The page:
January 21, 2011
I guess my family knows me pretty well – so the Christmas presents I received were mostly books. I received from my son a copy of “The Making of Late Antiquity” by Peter Brown, a classical historian at Harvard and most notable for his groundbreaking biography of St. Augustine. The book is a collection of lectures Professor Brown gave several years ago on the transition from pagan to Christian belief in the third and fourth centuries within the Roman Empire.
The final chapter of the book explores the development of the spiritual practice of the Desert Fathers of Christian Egypt of anachōrēsis (disengagement or withdrawal from the world). Brown sets this spiritual movement of men and women to live a solitary life in the wilderness in its social and political context of late antique Egypt. It turns out that the first Egyptian monks came not from the families of impoverished peasants but in fact from relatively well-to-do farm families whose expanding acreage provided them with a comfortable living.
The social and cultural ideal of farmers of fourth century Egypt, burdened by increased taxes, burdensome communal obligations, lawsuits and other demands of their neighbors and total dependence on the rise and fall of the Nile River, was self-sufficient independence. Scholars have discovered the voice of one farmer, an Aurelius Isidore in a surviving papyrus legal document who wrote this about himself: “Although I possess a good deal of land and am occupied with its cultivation, I am not involved with any person in the village but keep to myself.”
I’m reminded of people who have headed north to Alaska in hope of finding a place where they can hold their neighbors at a distance and keep to themselves, either as solitary individuals, families or communities. They are looking to “get off the grid” (the Nile River of our time), live off the land and in this way escape or transcend the many (and real) discontents of social and political life.
Throughout our history, heading west across the Atlantic or out into the territories or ‘north to the future,’ to make a new, unencumbered start free from the restricting and corrupting influence of civilization (however defined) has been an enduring and widely shared American cultural ideal. It turns out that the new start away from everyone else inevitably doesn’t work out as imagined. Not only because we are by nature social, economic (and I dare say, political people), who find it next to impossible to close ourselves off from each other, but because, alas, we are fallen creatures, sadly prone to sin, who live in a fallen world. Trying to get away unaided from our fallen nature is like trying to jump over our own shadow – it just can’t be done.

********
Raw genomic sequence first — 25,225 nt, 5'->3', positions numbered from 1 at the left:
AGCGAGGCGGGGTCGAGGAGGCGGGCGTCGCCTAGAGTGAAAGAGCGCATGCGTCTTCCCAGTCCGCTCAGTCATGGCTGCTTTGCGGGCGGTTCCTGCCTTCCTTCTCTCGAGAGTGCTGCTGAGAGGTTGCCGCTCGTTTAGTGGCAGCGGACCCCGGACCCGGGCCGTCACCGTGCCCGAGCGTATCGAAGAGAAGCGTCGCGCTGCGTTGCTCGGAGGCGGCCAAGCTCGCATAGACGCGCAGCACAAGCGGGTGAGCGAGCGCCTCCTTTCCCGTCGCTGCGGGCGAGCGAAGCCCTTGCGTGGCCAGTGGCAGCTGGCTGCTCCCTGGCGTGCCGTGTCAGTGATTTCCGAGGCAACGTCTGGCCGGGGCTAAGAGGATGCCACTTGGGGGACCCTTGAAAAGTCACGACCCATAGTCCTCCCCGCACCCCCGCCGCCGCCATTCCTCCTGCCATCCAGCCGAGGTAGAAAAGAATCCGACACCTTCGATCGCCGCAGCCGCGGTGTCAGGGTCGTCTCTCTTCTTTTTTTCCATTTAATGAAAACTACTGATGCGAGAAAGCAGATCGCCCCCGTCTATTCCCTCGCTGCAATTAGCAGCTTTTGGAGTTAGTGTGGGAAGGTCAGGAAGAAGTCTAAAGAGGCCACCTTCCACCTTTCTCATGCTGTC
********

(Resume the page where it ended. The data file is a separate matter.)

What is interesting to me is that the Egyptian anchorites of the fourth century took up this social ideal of keeping to oneself and applied it to the spiritual life. Having despaired of living an authentic Christian life while immersed in the relentless envy, gossip, hatred, condemnation and conflict that characterized the tightly knit world of the villages that they lived in, they fled not material but spiritual poverty.
That radical model of spiritual anachōrēsis, of disengagement or withdrawal from the world, makes so much sense to me. Yet it is never easy to do. I think, for example, how extreme and harsh so much of our public and private discourse has become in this society. It is as though, convinced of our own righteousness, we are somehow absolved from the obligation of charity towards our neighbor or even from common courtesy.
It is easy to point out the lack of charity or anger or contempt in others. It is not so easy to own up to one’s own spiritual poverty, one’s own part in harshly judging and condemning others. The lesson of the saints who withdrew to the desert is not that they considered themselves too holy to remain in such a contentious and uncharitable social environment. No, they withdrew because they admitted how caught up in it they really were and left to train themselves to live in a different way.
So much of the ascetical discipline of the Egyptian desert anchorites was to avoid anger and to control their speech. This is a major theme of the “Sayings of the Desert Fathers”, a collection of stories and aphorisms attributed to the earliest monks living in the Egyptian desert. In the “Making of Late Antiquity,” Peter Brown relates a story from the Sayings that exemplify both the difficulty and the importance of turning away from thoughts of anger and angry words.
An old man who came to Abba Achilles found him spitting blood out of his mouth. He asked him, “What is the matter, Father?” The old man answered, “The word of a brother grieved me. I struggled not to tell him so and I prayed God to rid me of this word. So it became like blood in my mouth and I have spat it out. Now I am at peace, having forgotten the matter.”
I have no desire to imitate the example of anchorites of the fourth century by withdrawing to the desert or moving off to a remote cabin in the interior. But I do know that I desire to follow their example by undertaking an anachōrēsis of the heart. I want to be freed interiorly as well as exteriorly from the temptation to give in to thoughts of anger and of condemnation, and even worse, to speak with anger or condemnation to or about my brother or sister.